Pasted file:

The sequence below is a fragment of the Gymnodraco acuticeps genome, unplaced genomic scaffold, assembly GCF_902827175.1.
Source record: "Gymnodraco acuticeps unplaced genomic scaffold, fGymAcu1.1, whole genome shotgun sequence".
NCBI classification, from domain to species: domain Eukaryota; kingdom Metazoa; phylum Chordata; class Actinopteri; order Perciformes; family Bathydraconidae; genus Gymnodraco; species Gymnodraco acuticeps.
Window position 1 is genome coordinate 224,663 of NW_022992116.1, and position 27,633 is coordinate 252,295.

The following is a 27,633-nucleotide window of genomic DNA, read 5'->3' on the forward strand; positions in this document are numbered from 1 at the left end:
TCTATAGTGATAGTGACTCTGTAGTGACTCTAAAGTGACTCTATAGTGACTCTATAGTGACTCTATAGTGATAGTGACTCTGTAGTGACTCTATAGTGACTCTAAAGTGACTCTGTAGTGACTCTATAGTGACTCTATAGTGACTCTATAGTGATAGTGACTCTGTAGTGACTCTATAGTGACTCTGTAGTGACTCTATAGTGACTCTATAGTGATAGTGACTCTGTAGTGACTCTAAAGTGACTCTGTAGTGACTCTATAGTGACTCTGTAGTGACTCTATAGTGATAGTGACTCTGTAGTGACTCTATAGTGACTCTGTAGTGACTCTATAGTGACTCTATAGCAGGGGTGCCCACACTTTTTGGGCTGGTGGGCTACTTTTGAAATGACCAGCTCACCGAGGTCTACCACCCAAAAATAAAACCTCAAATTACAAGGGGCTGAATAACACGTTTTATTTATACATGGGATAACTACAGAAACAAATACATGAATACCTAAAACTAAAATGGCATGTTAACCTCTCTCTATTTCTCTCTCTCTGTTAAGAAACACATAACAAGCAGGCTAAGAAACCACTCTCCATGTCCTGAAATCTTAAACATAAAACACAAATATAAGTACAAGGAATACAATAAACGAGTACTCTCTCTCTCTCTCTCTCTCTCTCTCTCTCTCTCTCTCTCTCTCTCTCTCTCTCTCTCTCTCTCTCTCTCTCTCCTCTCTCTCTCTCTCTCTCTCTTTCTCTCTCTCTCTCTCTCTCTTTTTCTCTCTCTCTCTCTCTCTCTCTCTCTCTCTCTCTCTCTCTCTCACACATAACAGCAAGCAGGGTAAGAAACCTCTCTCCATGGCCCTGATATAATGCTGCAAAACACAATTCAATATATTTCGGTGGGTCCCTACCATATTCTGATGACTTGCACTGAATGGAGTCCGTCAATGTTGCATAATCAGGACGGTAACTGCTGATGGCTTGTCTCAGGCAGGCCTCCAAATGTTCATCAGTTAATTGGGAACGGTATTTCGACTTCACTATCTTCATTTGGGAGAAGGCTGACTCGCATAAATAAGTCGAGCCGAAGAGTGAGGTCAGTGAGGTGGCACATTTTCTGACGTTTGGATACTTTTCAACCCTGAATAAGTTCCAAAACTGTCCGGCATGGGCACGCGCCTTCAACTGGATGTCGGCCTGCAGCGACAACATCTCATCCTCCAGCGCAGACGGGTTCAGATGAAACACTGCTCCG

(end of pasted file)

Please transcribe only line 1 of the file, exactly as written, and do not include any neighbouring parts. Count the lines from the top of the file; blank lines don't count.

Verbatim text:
The sequence below is a fragment of the Gymnodraco acuticeps genome, unplaced genomic scaffold, assembly GCF_902827175.1.